courts and the Supreme Court have established something
like a catalogue of sensible areas that will remain the hard
core of sovereignty even in the future, and where the new
restrictive immunity doctrine has lost its reformatory
spirit.

53
EVIDENCE AND BURDEN OF PROOF IN FOREIGN SOVEREIGN IMMUNITY LITIGATION

The question if this catalogue of sensitive political and
governmental matters that shall remain untouched by the
restrictive immunity doctrine can be considered as a stan-
dard of international law is a topic vast and important
enough for a further study.

—The question was initially raised by Georg Ress, Les tendances de
l'évolution de l'immunité de l'État étranger (1979), and he refers to it
also in his later article Entwicklungstendenzen der Immunität auslän-
discher Staaten, 40 ZaöRV 217 (1980), at 257 ff.

54
Chapter One
Evidence and Burden of Proof
EVIDENCE AND BURDEN OF PROOF IN FOREIGN SOVEREIGN IMMUNITY LITIGATION

Introduction
This preliminary chapter was inserted for continental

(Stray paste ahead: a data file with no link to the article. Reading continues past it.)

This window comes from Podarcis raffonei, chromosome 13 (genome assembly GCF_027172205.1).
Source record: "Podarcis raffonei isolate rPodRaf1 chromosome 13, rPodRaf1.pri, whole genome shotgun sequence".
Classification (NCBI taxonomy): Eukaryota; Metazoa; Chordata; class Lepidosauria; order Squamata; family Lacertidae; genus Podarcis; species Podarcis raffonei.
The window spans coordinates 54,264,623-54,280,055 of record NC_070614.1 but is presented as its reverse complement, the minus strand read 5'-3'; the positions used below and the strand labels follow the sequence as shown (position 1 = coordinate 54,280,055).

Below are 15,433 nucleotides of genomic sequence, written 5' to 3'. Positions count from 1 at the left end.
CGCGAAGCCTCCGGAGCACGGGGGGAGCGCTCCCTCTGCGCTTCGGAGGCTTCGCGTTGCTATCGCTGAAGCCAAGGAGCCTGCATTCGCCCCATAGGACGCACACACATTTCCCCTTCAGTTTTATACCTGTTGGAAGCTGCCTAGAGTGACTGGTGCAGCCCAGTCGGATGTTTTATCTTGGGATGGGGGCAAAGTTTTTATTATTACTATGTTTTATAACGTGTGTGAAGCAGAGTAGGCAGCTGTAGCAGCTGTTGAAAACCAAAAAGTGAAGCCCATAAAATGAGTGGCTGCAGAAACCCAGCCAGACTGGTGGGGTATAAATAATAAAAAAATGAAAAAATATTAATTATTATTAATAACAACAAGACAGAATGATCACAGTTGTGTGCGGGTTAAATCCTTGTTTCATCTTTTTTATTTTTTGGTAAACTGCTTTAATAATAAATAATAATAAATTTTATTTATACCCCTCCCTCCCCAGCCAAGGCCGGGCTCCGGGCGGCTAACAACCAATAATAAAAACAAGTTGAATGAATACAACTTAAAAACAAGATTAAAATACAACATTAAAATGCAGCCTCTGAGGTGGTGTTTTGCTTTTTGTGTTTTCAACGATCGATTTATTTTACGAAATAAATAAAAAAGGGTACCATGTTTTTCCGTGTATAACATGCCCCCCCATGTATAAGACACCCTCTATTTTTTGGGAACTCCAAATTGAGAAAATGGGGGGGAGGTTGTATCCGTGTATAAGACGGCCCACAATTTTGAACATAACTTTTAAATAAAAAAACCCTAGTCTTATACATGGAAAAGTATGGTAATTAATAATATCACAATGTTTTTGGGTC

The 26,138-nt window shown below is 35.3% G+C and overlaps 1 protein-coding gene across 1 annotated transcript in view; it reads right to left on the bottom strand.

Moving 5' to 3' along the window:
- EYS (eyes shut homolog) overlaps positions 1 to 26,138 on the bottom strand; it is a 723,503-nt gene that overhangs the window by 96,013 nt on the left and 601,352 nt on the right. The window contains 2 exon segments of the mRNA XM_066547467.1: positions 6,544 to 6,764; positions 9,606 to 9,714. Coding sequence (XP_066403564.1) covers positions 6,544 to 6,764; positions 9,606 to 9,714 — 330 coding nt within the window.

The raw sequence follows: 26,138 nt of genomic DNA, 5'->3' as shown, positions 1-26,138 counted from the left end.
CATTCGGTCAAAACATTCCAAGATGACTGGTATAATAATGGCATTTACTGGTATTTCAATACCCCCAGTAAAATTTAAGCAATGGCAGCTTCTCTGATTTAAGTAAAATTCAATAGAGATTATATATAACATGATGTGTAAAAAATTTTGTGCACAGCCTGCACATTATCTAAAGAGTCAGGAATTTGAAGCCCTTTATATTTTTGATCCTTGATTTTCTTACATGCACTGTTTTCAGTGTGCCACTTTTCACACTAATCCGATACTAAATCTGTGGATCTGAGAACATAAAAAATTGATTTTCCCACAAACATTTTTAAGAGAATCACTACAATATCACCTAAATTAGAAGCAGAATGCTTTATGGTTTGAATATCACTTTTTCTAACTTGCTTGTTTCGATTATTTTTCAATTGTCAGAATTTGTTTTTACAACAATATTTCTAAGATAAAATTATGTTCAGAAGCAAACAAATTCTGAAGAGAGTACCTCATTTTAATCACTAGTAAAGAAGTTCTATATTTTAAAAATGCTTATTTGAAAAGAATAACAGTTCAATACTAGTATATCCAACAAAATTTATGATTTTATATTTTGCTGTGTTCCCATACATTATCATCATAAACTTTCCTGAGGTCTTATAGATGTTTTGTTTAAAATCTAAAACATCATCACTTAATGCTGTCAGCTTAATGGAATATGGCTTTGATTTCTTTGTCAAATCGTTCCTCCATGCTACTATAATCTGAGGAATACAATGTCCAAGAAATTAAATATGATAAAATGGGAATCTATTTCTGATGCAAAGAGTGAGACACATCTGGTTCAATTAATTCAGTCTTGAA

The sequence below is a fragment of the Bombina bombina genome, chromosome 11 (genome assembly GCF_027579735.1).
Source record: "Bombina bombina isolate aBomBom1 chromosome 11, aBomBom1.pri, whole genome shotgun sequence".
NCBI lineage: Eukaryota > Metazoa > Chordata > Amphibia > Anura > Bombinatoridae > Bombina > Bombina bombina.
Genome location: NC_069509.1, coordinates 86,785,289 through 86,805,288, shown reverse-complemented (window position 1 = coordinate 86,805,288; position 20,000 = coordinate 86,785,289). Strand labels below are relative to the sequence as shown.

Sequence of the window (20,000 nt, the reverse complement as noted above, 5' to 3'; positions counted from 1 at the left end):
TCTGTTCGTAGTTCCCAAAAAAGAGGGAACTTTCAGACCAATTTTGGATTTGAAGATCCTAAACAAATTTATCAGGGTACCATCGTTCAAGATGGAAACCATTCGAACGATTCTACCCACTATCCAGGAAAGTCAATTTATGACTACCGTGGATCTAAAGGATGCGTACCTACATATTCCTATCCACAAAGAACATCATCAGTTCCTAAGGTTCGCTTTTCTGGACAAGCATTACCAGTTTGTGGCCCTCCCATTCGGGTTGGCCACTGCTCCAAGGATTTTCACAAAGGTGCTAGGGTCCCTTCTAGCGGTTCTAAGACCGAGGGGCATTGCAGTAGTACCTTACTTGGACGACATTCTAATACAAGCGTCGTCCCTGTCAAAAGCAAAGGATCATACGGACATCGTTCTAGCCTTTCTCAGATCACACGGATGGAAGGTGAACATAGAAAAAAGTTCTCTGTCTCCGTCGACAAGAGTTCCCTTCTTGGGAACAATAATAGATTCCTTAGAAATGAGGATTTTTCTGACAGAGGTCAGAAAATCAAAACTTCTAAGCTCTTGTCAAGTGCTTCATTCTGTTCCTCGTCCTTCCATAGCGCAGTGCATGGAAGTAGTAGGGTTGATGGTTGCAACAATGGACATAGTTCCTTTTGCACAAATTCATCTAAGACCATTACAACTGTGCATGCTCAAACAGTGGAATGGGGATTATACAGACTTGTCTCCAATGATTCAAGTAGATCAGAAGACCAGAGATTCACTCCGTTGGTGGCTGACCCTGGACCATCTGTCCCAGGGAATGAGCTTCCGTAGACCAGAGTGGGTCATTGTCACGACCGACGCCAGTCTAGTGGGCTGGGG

lawyers to hopefully understand my later explanations in
matters of evidence and the burden of proof in foreign
sovereign immunity litigation.
I shall provide an outline of the common law principles
of evidence. After all, I myself received my primary law
training within the continental legal system and was thus
little familiar with the particularities of Anglo-American
civil procedure before I faced the challenge of the present
study, and upgraded my knowledge accordingly.
This introduction is useful also because the national
immunity statutes examined in this study are all originat-
ing from the Anglo-American legal system. We thus have
to find out which evidence rules are valid under common
law. By the way, I do not use the term common law in this
study as an antidote to statutory law, but, as suggested by
René David in his study Les Grands Systèmes de Droit Con-
temporains (1974), §18, as a term that contrasts with the
continental legal system, which is also called civil law.
Canada is legally an interesting intersection point of
both systems, a situation that is quite unique. As to the
rules of evidence, however, Canada’s legislator, as stated in
the Uniform Rules of Evidence (U.L.C.C. Report 1982) decided
to follow quite closely the American example, ‘without